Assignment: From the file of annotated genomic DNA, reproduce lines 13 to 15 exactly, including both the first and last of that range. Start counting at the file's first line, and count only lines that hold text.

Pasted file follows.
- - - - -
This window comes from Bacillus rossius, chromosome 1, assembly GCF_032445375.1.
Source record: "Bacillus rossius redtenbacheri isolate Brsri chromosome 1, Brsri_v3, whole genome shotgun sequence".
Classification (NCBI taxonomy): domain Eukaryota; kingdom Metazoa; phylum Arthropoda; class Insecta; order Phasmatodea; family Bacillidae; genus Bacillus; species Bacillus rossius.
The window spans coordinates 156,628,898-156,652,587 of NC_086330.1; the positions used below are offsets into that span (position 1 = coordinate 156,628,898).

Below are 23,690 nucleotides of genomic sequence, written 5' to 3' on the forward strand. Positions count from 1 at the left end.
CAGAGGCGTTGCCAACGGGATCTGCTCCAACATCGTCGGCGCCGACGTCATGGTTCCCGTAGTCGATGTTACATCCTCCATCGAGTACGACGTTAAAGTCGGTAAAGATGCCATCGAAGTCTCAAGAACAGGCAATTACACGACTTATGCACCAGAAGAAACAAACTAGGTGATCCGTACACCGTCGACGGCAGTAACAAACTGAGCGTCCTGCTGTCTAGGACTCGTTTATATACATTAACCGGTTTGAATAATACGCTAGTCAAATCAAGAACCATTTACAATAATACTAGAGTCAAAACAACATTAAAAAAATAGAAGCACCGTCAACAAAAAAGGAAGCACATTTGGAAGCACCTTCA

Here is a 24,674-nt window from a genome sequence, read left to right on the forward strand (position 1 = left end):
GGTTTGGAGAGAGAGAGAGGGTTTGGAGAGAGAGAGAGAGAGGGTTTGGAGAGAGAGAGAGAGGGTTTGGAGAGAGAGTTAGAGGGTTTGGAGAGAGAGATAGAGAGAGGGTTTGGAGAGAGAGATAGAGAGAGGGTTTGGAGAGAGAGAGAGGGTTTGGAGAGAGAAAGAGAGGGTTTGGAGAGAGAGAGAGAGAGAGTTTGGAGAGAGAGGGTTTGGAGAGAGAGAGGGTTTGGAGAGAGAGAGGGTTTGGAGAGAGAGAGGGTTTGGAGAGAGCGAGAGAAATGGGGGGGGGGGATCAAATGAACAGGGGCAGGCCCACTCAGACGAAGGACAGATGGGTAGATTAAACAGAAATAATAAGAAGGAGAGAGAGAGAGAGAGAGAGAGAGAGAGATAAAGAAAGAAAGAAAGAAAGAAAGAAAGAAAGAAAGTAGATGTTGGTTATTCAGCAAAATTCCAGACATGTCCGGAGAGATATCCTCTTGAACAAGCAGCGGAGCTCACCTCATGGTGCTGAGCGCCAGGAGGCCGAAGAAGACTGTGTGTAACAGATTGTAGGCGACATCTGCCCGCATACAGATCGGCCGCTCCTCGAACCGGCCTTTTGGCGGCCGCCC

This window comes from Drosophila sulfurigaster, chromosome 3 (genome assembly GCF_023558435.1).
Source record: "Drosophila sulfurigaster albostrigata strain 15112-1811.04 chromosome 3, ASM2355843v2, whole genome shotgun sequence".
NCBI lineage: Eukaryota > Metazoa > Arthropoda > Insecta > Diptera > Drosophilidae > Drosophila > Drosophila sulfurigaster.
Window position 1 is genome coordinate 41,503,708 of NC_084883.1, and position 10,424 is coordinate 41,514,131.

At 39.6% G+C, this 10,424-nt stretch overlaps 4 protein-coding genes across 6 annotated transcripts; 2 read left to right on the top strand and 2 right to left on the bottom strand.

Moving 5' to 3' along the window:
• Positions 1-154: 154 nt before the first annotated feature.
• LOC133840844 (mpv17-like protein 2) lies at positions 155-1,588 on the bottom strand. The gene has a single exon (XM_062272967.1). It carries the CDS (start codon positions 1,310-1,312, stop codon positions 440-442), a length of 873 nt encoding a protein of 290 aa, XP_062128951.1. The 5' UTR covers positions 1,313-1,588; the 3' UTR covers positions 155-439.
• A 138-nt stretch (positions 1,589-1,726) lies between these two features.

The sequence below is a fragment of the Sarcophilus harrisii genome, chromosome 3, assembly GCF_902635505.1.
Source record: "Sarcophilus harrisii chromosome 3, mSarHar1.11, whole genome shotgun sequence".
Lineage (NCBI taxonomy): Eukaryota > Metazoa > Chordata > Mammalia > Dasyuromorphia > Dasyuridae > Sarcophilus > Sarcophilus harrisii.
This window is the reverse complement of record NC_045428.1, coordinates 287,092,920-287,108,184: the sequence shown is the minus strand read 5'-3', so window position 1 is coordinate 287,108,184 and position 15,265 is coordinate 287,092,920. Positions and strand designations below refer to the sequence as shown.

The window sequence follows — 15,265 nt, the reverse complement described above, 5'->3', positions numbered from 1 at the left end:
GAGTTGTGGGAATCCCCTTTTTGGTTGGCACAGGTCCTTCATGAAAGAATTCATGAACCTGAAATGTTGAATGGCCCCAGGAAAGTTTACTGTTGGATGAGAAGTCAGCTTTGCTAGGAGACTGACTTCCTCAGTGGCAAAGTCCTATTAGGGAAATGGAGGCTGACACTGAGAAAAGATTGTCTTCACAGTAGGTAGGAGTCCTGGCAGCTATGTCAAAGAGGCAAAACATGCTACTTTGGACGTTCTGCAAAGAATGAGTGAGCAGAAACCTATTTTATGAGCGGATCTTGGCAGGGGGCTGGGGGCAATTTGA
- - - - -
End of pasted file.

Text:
At 39.6% G+C, this 10,424-nt stretch overlaps 4 protein-coding genes across 6 annotated transcripts; 2 read left to right on the top strand and 2 right to left on the bottom strand.

Moving 5' to 3' along the window:
• Positions 1-154: 154 nt before the first annotated feature.